Q Does the President actually want Attorney General Sessions to open an investigation into Hillary Clinton or is he making a political point?
MS. SANDERS: I’m sorry?
Q Does the President actually want the Attorney General to open an investigation into Hillary Clinton or is he making a political point?
MS. SANDERS: I think that he would hope that the Department of Justice would look into any potential area where the law could have been broken, and if they think there’s a possibility of that, then certainly they should take a look.
Q Sarah, is the President going to sign the new sanctions bill?
MS. SANDERS: In regards to the sanctions bill, the President has been very vocal about his support for continuing sanctions on those three countries. He has no intention of getting rid of them, but he wants to make sure we get the best deal for the American people possible. Congress does not have the best record on that. I think you can look at NAFTA, you can look at the Iran deal, and the President wants to make sure that we actually get the best deal for the United States. And so he’s very focused on that, but at the same time wants to make sure that sanctions on those three countries remain, and he’s going to study that legislation and see what the final product looks like.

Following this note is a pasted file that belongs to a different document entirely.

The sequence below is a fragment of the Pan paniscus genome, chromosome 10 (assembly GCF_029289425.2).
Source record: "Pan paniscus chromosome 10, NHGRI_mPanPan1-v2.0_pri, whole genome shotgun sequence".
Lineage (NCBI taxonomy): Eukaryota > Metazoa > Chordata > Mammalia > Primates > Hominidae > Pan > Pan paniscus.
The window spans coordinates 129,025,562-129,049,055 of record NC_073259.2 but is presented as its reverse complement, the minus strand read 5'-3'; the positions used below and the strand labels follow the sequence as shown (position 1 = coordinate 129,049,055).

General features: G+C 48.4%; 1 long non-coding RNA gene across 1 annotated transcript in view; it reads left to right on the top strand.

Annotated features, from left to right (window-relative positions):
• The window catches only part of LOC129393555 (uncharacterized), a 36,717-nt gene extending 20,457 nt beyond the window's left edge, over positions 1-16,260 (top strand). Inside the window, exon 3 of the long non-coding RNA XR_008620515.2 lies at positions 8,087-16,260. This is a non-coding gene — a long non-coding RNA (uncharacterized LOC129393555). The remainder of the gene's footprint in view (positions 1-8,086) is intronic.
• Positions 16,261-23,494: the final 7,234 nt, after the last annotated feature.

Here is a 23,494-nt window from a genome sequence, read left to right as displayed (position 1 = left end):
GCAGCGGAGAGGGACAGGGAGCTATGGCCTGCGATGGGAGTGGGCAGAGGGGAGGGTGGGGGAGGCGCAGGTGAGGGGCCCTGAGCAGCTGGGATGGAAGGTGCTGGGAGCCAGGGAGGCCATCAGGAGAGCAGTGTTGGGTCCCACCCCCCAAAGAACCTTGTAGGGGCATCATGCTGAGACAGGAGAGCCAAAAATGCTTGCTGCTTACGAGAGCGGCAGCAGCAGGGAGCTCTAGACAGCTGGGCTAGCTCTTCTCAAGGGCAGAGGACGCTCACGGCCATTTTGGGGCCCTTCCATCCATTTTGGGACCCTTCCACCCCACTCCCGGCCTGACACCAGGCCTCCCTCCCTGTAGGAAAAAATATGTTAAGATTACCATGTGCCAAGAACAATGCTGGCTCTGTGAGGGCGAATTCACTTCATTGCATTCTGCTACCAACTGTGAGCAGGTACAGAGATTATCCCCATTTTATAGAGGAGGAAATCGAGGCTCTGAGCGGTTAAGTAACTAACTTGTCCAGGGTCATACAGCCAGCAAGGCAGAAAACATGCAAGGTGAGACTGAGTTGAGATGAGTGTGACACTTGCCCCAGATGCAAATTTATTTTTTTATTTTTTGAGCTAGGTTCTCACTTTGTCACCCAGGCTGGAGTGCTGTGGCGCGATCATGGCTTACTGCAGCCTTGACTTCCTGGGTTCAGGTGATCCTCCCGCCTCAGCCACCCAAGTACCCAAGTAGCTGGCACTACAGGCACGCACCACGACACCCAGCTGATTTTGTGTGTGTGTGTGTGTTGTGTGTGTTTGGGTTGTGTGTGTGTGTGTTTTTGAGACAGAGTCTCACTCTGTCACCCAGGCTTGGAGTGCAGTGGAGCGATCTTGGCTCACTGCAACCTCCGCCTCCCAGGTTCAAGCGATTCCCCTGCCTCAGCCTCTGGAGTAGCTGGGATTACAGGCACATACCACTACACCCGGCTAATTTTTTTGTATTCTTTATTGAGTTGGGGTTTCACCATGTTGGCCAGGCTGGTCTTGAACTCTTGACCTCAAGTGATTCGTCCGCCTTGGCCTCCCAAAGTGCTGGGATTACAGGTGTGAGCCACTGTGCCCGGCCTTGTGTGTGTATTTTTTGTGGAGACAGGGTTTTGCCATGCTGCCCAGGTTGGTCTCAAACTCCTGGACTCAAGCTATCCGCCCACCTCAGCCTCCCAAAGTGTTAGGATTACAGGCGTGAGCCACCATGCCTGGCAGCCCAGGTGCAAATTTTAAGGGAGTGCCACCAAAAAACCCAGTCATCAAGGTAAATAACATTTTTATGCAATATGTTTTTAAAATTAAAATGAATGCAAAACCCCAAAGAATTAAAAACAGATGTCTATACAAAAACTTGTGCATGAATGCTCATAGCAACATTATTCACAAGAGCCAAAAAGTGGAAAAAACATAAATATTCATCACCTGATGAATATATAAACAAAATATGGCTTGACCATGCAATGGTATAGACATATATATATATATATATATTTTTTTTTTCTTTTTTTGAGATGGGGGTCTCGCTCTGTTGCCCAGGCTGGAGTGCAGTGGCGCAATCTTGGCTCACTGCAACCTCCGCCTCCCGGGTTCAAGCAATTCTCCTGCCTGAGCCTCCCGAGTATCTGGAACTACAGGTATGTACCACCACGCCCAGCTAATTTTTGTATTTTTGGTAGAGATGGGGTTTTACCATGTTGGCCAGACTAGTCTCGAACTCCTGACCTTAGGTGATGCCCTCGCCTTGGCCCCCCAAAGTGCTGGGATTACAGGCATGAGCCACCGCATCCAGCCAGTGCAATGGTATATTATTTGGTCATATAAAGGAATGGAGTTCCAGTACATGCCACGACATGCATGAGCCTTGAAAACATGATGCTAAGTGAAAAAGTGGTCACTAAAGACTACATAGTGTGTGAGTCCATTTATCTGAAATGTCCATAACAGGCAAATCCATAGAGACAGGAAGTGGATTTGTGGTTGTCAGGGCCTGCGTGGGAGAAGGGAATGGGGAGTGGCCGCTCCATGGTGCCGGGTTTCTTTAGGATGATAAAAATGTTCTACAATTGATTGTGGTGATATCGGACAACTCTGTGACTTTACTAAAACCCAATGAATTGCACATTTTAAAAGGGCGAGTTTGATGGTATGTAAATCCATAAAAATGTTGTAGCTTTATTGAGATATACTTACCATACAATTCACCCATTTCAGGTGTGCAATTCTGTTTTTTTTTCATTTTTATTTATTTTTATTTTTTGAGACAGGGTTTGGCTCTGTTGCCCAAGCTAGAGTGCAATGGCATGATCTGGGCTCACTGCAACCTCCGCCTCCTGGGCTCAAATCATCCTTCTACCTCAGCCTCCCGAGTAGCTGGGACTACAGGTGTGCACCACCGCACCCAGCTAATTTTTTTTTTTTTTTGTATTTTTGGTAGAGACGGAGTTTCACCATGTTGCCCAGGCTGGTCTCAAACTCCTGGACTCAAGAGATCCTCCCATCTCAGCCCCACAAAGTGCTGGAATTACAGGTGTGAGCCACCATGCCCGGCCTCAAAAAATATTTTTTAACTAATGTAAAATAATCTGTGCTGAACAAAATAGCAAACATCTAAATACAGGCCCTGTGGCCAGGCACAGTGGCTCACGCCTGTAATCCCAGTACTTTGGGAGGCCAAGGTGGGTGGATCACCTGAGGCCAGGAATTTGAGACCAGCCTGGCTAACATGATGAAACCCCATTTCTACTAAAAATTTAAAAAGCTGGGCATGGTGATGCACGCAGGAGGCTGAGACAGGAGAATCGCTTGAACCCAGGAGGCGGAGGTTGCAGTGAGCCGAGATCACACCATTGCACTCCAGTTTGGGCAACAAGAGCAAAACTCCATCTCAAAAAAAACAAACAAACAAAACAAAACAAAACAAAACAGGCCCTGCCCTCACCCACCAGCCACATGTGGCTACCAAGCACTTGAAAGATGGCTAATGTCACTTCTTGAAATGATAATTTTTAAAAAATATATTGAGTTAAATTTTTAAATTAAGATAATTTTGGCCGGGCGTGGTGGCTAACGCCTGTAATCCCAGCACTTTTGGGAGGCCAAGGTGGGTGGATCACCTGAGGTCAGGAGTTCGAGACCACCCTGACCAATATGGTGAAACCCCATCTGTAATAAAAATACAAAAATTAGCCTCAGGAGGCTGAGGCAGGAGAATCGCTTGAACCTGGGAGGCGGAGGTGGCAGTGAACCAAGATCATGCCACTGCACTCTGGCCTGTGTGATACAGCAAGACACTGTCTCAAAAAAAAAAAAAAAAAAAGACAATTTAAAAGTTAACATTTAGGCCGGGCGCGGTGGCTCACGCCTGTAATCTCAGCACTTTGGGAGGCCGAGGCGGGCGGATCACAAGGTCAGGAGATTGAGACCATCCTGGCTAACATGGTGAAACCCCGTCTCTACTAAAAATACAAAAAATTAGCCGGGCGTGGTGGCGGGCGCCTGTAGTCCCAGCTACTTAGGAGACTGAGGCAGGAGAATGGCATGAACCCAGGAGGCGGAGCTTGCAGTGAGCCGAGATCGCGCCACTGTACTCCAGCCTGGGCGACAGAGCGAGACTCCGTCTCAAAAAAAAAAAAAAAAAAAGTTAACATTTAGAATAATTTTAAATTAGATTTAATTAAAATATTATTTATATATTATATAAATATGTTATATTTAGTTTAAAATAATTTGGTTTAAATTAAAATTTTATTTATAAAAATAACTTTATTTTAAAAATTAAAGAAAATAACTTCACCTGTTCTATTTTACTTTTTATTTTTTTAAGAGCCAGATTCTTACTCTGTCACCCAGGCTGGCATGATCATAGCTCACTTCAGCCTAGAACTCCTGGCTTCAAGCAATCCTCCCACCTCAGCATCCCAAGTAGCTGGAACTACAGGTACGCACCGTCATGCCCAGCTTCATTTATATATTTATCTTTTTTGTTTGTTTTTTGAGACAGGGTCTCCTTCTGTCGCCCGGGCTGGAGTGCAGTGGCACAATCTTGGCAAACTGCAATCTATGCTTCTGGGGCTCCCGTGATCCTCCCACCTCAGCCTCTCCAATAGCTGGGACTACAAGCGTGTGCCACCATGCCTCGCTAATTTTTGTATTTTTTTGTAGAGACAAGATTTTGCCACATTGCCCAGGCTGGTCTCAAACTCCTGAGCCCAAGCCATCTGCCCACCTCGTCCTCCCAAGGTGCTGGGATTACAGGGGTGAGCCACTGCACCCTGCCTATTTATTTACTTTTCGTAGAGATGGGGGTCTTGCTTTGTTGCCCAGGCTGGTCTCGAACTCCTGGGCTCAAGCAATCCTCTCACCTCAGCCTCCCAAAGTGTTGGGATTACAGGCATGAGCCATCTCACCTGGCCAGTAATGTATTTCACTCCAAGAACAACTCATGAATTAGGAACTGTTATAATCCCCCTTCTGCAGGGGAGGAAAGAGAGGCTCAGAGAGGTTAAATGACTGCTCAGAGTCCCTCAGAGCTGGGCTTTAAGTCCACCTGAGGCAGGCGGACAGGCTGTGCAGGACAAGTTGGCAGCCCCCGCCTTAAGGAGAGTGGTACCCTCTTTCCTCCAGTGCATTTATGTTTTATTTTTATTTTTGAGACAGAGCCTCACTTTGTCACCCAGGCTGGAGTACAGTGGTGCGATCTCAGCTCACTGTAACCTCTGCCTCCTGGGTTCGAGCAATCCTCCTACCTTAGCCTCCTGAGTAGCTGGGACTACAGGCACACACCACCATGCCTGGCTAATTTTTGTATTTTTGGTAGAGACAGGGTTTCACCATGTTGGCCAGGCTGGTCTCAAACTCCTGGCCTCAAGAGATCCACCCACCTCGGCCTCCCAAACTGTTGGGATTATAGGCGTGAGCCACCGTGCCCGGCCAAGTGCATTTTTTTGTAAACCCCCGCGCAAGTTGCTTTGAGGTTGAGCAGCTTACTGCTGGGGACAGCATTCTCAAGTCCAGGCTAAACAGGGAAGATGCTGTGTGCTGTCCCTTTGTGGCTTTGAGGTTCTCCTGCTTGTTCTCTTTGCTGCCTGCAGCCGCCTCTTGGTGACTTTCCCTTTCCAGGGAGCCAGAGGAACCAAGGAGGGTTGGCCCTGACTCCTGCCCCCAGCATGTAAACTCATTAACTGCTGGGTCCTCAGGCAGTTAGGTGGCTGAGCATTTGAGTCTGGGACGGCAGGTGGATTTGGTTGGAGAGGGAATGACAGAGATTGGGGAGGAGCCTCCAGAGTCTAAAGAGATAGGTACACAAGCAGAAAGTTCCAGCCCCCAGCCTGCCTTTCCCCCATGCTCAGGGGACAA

Q If it looks like it does now, does he approve of it?
MS. SANDERS: I’m sorry?
Q If it looks like it does now -- as they currently have it shaped and they plan to vote on it tomorrow, is he fine that -- he’s supportive of that, right?
MS. SANDERS: As I said, he’s looking over where it stands exactly at this point, and we’ll keep you guys posted on the decision. I think the important part of this is that the President very much supports sanctions on those countries and wants to make sure that those remain; but at the same time, wants to make sure that we get good deals. And those two things are both very important for the President.
Q Did the President talk to Jared Kushner after he came back from the Hill?